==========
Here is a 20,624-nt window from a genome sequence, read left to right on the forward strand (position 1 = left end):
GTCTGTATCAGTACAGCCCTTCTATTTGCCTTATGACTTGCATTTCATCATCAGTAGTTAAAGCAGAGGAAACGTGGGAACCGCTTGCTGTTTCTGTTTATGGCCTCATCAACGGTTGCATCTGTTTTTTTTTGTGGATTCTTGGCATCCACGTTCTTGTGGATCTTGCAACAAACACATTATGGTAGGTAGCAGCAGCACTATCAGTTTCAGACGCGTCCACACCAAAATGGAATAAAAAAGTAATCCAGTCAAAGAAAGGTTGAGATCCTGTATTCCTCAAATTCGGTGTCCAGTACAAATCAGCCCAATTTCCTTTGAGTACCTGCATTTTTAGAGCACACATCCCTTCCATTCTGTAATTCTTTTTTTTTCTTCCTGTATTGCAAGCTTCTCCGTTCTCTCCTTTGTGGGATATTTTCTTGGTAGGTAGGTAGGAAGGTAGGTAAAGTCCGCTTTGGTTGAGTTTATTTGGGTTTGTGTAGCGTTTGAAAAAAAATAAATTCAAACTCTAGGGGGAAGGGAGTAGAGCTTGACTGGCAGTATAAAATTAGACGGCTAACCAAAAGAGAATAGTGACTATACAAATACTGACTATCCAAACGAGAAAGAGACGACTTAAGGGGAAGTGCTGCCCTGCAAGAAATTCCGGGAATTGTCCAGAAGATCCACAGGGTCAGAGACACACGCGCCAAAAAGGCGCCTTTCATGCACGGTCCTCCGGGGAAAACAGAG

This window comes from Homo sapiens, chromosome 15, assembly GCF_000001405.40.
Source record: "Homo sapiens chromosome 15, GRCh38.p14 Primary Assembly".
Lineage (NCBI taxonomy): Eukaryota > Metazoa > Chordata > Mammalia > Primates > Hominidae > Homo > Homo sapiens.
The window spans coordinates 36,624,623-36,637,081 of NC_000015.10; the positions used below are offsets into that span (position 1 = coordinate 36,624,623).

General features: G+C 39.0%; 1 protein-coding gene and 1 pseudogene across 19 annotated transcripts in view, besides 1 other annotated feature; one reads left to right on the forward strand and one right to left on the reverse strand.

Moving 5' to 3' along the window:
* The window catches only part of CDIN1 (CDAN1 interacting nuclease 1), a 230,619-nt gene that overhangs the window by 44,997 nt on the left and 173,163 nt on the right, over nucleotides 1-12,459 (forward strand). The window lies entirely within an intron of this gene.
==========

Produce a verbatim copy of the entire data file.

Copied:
Here is a 20,624-nt window from a genome sequence, read left to right on the forward strand (position 1 = left end):
GTCTGTATCAGTACAGCCCTTCTATTTGCCTTATGACTTGCATTTCATCATCAGTAGTTAAAGCAGAGGAAACGTGGGAACCGCTTGCTGTTTCTGTTTATGGCCTCATCAACGGTTGCATCTGTTTTTTTTTGTGGATTCTTGGCATCCACGTTCTTGTGGATCTTGCAACAAACACATTATGGTAGGTAGCAGCAGCACTATCAGTTTCAGACGCGTCCACACCAAAATGGAATAAAAAAGTAATCCAGTCAAAGAAAGGTTGAGATCCTGTATTCCTCAAATTCGGTGTCCAGTACAAATCAGCCCAATTTCCTTTGAGTACCTGCATTTTTAGAGCACACATCCCTTCCATTCTGTAATTCTTTTTTTTTCTTCCTGTATTGCAAGCTTCTCCGTTCTCTCCTTTGTGGGATATTTTCTTGGTAGGTAGGTAGGAAGGTAGGTAAAGTCCGCTTTGGTTGAGTTTATTTGGGTTTGTGTAGCGTTTGAAAAAAAATAAATTCAAACTCTAGGGGGAAGGGAGTAGAGCTTGACTGGCAGTATAAAATTAGACGGCTAACCAAAAGAGAATAGTGACTATACAAATACTGACTATCCAAACGAGAAAGAGACGACTTAAGGGGAAGTGCTGCCCTGCAAGAAATTCCGGGAATTGTCCAGAAGATCCACAGGGTCAGAGACACACGCGCCAAAAAGGCGCCTTTCATGCACGGTCCTCCGGGGAAAACAGAG

This window comes from Homo sapiens, chromosome 15, assembly GCF_000001405.40.
Source record: "Homo sapiens chromosome 15, GRCh38.p14 Primary Assembly".
Lineage (NCBI taxonomy): Eukaryota > Metazoa > Chordata > Mammalia > Primates > Hominidae > Homo > Homo sapiens.
The window spans coordinates 36,624,623-36,637,081 of NC_000015.10; the positions used below are offsets into that span (position 1 = coordinate 36,624,623).

General features: G+C 39.0%; 1 protein-coding gene and 1 pseudogene across 19 annotated transcripts in view, besides 1 other annotated feature; one reads left to right on the forward strand and one right to left on the reverse strand.

Moving 5' to 3' along the window:
* The window catches only part of CDIN1 (CDAN1 interacting nuclease 1), a 230,619-nt gene that overhangs the window by 44,997 nt on the left and 173,163 nt on the right, over nucleotides 1-12,459 (forward strand). The window lies entirely within an intron of this gene.